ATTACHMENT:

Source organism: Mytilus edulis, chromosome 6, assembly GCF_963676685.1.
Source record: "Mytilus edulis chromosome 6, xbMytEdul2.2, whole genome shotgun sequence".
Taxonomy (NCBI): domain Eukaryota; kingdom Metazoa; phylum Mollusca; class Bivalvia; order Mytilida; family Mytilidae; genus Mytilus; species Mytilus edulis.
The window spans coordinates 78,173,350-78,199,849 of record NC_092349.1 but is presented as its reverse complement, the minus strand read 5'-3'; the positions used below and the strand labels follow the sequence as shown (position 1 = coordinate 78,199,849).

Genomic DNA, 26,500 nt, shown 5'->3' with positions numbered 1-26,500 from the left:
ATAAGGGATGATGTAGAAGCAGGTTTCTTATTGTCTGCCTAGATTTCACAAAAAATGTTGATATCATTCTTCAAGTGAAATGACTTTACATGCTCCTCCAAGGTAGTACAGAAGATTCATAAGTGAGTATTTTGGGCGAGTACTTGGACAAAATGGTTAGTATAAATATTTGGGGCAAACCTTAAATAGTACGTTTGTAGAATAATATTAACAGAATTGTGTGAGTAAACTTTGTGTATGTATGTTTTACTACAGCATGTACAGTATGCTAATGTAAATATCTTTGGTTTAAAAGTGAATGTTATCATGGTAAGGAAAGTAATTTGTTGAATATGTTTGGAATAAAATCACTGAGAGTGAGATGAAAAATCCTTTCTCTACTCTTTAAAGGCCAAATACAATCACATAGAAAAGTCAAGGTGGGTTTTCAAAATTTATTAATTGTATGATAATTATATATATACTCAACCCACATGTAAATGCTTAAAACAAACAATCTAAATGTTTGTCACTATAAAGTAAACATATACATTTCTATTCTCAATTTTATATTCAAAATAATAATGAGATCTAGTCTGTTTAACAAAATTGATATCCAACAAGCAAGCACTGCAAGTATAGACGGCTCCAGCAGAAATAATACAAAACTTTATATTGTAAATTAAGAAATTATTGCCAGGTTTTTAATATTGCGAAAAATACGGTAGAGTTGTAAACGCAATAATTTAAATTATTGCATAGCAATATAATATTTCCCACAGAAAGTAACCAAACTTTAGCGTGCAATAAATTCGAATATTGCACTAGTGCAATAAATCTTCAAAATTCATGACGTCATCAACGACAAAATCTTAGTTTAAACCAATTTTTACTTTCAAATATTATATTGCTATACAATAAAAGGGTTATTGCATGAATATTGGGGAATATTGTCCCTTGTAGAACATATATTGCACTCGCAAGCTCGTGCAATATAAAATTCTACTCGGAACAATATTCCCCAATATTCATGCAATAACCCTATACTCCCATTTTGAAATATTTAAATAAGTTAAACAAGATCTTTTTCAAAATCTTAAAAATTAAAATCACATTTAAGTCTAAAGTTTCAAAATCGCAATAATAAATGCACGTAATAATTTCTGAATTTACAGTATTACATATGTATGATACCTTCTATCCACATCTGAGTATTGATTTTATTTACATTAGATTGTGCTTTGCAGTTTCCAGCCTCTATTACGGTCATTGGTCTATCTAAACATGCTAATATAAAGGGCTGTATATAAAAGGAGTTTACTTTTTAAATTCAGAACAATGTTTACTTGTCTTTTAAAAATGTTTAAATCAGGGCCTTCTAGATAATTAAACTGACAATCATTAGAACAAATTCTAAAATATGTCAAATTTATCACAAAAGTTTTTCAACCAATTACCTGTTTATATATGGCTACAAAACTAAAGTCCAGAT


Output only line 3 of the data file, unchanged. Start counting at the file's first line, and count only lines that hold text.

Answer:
Taxonomy (NCBI): domain Eukaryota; kingdom Metazoa; phylum Mollusca; class Bivalvia; order Mytilida; family Mytilidae; genus Mytilus; species Mytilus edulis.